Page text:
MtN – Thinking of Groups

Where slavery and other forms of extreme exploitation of human labor have been general, moral convenience would account for much of it, no doubt. Where population groups are seen as enemies or even as burdens, certain nefarious traits are attributed to them as a whole that are taken to override the qualities of individual members. Again, moral convenience could account for this. Both cases illustrate the association of the denial of selfhood with the devaluation of the human person. (Marilynne Robinson, “The Givenness of Things” p. 15)

 

Thinking of groups, this Sunday I added a challenge/invitation to our time of welcoming people to worship. The first liturgical part of our worship is a time of confession and forgiveness. Knowing this, and knowing that recent news in the U.S. has brought up the ugly sin of white supremacy and racism, it seemed right to invite people to think about this issue just before we all hear a word of radical love and forgiveness from God.

The above quote (I encourage you to read it slowly!) points out something that happens deep inside us. In our lower moments we make negative generalizations about groups, but make exceptions when we come to personally know individuals from that very group. If only we could get a clue when we meet more and more exceptions to our own rules.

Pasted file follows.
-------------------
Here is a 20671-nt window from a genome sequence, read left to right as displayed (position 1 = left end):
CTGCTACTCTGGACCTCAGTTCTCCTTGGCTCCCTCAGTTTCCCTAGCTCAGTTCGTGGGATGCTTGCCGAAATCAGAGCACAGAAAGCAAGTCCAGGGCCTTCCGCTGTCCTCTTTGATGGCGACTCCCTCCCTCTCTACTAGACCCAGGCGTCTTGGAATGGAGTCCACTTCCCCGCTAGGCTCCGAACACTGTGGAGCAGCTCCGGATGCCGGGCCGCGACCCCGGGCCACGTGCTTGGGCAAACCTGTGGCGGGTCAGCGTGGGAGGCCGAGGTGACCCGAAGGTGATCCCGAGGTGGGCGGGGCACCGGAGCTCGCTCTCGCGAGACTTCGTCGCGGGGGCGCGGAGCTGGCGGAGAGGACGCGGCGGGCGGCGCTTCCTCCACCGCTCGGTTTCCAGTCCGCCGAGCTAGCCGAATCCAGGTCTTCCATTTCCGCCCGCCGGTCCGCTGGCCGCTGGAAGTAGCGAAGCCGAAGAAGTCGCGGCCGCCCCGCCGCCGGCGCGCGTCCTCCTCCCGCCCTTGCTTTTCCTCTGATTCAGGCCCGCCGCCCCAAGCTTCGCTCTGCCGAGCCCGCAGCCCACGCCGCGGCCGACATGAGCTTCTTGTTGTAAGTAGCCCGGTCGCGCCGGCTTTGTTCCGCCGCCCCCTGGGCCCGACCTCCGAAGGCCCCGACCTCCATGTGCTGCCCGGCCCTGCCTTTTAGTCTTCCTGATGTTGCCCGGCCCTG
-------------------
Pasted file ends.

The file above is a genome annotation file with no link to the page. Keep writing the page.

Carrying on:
Here’s the challenge. People (I suppose for expediency and a feeling of personal power) have a tendency to make generalizations about other people-groups. There are generalizations about Lutherans (think of our close ties to the birth of a post-medieval Germany). There are generalizations about any people group you could think of.

The point I want to make is that when our generalizations are negative of others, when we “slam” or “put down” other groups, we characterize them in a way that gives us, or helps us retain, a position of power. I believe it’s wrong to prop up the power of our group on the suppression of another.

We can’t stop the tendency in us to generalize. Yes, I know people groups have tendencies, common histories and patterns of being, but I think a rule of thumb here would be helpful:

  • Make generalizations of other groups only if those statements enhance and broaden and deepen our understanding of a common humanity.  Community = Common Humanity.